Russian chilled blackberry soup


It is looking like a great year for blackberries. The bushes near me have plenty of fruits forming, though most aren’t ripe yet. This year I have been testing potential recipes for inclusion in my forthcoming book, and this one is so good that I couldn’t wait to share it with people. Makvlis supi is a traditional Russian/Georgian/Polish dish, and quite unlike anything else I’ve ever had, but it is well worth the mess and effort of making it. It is served as a starter.

You will need a good source of lush blackberries. Note that all blackberries are not the same – there are hundreds of microspecies, all with slightly different characteristics, including the size and taste of the berries. Fortunately for us, the best patch I know of locally is less than a minute’s walk from my front door, but also at a very quiet and little-known location at the end of a cul-de-sac. The berries here ripen earlier than any others locally, and are also bigger and juicier. The best blackberries from any bush are at the end of the stem, and ripen first. This one has already been taken from those pictured here — the others don’t ripen until it has gone, which makes for a less attractive photo.


600g fresh blackberries, finely chopped herbs (50g coriander, 5g mint, large sprig of fresh thyme), 1 small onion (finely chopped), 1 garlic clove (finely chopped), 1 small cucumber (peeled, seeds removed and diced), 1 tsp wine vinegar, salt to taste and sour cream to serve.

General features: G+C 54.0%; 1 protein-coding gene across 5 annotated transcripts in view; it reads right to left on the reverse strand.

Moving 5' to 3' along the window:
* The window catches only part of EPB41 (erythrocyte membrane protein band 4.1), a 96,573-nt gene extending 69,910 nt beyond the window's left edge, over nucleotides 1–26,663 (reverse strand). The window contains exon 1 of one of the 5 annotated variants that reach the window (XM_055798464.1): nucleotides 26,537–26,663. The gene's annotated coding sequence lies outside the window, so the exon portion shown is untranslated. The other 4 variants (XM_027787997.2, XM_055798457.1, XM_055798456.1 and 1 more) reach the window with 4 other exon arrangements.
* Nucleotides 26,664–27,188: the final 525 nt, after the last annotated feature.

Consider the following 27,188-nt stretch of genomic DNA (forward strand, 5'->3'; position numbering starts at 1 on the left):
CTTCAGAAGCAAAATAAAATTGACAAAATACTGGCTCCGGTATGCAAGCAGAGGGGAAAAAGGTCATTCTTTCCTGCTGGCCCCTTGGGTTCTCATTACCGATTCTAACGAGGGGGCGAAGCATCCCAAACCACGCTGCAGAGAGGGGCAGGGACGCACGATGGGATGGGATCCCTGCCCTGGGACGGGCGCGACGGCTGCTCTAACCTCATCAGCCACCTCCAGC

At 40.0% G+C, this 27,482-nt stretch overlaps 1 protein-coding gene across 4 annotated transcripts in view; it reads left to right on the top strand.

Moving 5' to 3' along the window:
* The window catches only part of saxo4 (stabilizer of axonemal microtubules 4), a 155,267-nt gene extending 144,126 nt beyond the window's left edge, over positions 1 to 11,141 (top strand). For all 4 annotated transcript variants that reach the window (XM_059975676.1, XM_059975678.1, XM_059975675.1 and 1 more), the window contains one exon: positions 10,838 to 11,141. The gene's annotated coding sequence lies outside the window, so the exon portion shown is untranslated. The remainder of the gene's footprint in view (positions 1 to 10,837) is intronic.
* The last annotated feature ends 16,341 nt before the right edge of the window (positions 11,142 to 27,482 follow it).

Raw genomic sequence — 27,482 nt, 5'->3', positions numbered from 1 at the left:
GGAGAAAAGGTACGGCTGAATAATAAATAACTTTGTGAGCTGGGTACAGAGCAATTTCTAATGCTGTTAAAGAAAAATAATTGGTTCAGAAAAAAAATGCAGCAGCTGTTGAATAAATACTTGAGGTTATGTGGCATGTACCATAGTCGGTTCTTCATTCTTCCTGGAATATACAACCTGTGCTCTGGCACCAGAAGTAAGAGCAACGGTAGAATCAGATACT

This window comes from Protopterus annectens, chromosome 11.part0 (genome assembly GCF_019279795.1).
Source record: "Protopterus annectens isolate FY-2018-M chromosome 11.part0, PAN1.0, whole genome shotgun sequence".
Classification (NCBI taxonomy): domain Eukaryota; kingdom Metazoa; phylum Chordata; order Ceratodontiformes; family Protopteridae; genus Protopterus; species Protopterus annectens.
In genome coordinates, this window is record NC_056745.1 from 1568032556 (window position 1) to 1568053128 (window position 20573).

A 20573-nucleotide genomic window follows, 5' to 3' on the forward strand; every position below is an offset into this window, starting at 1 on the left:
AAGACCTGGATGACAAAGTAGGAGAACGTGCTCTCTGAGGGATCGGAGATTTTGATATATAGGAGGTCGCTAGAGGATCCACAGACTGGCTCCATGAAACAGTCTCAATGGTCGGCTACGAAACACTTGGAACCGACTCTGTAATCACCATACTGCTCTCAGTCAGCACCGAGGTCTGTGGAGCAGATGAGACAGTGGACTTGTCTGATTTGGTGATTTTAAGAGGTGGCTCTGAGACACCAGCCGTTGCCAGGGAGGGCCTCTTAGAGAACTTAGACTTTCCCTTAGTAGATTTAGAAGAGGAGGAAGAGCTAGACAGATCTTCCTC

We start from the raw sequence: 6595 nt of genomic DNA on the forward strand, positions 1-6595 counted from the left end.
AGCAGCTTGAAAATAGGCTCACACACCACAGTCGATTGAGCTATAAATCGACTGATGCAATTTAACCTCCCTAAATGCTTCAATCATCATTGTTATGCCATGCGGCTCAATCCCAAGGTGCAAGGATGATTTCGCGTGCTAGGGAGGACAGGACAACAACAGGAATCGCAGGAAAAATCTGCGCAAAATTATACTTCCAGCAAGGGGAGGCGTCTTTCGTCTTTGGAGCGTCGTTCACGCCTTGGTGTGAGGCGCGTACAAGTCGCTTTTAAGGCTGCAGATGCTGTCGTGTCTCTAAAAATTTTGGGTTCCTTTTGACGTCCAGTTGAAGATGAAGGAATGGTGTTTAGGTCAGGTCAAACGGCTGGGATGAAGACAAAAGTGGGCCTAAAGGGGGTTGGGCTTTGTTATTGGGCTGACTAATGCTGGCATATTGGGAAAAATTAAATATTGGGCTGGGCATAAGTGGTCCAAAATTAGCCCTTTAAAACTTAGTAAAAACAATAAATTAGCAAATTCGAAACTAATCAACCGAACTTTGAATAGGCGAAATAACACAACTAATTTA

Method: Put the blackberries in bowl and crush and strain to obtain the thick juice. Add water to make this up to 900ml of liquid, and then add all the other ingredients apart from the sour cream. Add salt to taste and chill for several hours.  Serve with sour cream, which can either be left in lumps or mixed well into the soup.

Reedmace rhizome flour


Reedmace in late summer

This is the first of what will probably be quite a few blog posts on survival/emergency/famine foods, while the UK is under indefinite partial lockdown due to the covid-19 pandemic. The United Nations is currently warning of a likely global food shortage. These are extra-ordinary times, and frightening things are not just happening in faraway places. My family is in self-isolation, and trying to rely on supermarket deliveries (surely the last place you want to go if you are trying to dodge this virus).

Reedmace rhizomes (March)